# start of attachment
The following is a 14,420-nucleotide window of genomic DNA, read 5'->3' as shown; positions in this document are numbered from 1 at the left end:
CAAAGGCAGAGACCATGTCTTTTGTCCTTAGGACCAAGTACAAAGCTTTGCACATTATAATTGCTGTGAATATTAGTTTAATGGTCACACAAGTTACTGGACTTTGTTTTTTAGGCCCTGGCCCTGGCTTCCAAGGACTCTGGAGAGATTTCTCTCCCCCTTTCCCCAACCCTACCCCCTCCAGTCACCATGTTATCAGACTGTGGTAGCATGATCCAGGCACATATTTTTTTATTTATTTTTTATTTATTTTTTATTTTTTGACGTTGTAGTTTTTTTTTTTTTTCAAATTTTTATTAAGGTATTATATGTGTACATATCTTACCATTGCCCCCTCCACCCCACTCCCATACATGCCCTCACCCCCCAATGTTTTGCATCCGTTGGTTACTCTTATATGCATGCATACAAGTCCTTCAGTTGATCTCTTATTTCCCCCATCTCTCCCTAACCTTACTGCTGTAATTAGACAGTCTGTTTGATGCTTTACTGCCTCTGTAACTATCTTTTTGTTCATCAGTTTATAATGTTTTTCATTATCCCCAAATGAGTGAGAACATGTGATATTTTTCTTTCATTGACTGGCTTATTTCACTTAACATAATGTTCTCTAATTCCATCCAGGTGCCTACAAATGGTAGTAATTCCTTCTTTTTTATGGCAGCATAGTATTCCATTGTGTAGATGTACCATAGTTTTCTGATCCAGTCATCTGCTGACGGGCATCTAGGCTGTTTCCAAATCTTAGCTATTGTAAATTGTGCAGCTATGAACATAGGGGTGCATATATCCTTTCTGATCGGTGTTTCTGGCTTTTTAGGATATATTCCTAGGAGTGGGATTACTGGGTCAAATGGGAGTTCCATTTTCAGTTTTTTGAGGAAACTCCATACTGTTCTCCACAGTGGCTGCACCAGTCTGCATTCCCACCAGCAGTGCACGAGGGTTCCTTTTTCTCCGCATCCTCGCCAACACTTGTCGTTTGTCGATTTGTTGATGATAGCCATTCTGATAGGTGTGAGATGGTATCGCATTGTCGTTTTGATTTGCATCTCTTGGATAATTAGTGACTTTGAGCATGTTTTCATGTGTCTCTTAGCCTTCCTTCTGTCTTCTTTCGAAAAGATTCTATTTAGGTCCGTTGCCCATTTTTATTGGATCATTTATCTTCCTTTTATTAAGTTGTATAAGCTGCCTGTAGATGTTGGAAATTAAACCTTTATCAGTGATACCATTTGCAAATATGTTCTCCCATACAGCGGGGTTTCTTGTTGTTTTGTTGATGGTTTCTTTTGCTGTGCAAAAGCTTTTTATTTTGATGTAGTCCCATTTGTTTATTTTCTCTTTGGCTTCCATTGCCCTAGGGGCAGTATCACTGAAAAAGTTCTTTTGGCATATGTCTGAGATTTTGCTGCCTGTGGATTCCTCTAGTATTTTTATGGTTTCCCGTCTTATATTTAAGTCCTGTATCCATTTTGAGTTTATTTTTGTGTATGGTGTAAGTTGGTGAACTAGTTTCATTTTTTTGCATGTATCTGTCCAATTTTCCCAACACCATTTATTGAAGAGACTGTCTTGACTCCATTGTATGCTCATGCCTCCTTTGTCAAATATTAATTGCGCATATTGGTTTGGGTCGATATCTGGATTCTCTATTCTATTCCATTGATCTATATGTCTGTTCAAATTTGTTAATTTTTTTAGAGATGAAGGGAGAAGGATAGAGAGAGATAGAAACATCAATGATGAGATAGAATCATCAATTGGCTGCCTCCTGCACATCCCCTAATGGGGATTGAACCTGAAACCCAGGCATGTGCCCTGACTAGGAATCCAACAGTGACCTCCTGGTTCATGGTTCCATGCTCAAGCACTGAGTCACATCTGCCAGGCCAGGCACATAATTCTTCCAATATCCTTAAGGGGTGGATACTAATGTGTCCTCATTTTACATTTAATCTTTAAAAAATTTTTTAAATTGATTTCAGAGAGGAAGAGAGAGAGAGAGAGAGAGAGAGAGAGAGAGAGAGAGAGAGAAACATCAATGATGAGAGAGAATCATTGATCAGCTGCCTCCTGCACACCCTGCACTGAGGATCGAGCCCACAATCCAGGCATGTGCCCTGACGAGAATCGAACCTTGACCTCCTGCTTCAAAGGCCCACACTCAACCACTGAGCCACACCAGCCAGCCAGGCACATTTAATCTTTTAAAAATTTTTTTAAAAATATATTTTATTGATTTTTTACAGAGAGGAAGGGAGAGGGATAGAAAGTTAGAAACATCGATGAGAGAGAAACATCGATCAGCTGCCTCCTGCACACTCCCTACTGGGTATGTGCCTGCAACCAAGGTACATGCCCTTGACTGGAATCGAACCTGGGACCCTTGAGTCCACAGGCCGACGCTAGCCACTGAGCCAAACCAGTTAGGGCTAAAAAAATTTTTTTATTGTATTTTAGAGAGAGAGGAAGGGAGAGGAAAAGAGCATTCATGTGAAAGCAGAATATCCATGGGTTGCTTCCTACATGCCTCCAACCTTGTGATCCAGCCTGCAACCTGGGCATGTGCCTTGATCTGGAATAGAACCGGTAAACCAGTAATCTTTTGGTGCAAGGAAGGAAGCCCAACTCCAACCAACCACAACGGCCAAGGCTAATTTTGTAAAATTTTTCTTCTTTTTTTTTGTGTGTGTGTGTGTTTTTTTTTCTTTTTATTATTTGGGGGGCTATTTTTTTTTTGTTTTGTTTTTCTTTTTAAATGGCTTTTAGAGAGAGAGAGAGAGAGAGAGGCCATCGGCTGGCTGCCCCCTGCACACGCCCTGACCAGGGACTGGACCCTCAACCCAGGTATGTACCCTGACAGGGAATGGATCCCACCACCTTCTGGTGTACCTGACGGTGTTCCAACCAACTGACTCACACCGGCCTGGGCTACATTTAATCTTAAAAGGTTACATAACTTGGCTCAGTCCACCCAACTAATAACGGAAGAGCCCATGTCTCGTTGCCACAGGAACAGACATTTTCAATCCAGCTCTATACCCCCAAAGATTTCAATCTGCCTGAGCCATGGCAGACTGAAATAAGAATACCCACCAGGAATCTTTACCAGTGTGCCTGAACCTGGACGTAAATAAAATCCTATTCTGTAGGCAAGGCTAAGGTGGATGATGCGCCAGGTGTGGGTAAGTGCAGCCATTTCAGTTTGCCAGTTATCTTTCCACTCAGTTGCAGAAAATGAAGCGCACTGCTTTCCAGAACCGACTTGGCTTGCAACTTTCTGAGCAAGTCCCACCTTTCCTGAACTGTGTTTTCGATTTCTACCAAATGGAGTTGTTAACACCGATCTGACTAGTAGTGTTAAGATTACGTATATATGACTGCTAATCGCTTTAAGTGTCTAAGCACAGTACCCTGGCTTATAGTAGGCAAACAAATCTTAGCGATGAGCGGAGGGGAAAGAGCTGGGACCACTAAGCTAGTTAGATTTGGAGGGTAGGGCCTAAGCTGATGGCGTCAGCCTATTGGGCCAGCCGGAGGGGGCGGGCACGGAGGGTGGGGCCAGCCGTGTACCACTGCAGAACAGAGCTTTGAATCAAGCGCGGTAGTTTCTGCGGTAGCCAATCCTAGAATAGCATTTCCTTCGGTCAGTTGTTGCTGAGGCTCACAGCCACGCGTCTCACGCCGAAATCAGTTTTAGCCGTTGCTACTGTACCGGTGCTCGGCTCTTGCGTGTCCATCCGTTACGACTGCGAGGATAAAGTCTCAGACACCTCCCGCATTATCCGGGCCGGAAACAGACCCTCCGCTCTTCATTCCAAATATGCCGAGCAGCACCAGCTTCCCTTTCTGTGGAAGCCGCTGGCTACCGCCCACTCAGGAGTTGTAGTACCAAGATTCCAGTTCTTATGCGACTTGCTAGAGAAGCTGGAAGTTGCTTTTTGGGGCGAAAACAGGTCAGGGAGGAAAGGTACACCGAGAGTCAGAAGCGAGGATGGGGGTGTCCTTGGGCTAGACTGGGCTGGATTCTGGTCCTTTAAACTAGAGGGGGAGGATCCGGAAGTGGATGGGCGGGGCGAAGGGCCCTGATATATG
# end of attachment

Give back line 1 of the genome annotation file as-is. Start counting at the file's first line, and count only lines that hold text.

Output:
The following is a 14,420-nucleotide window of genomic DNA, read 5'->3' as shown; positions in this document are numbered from 1 at the left end: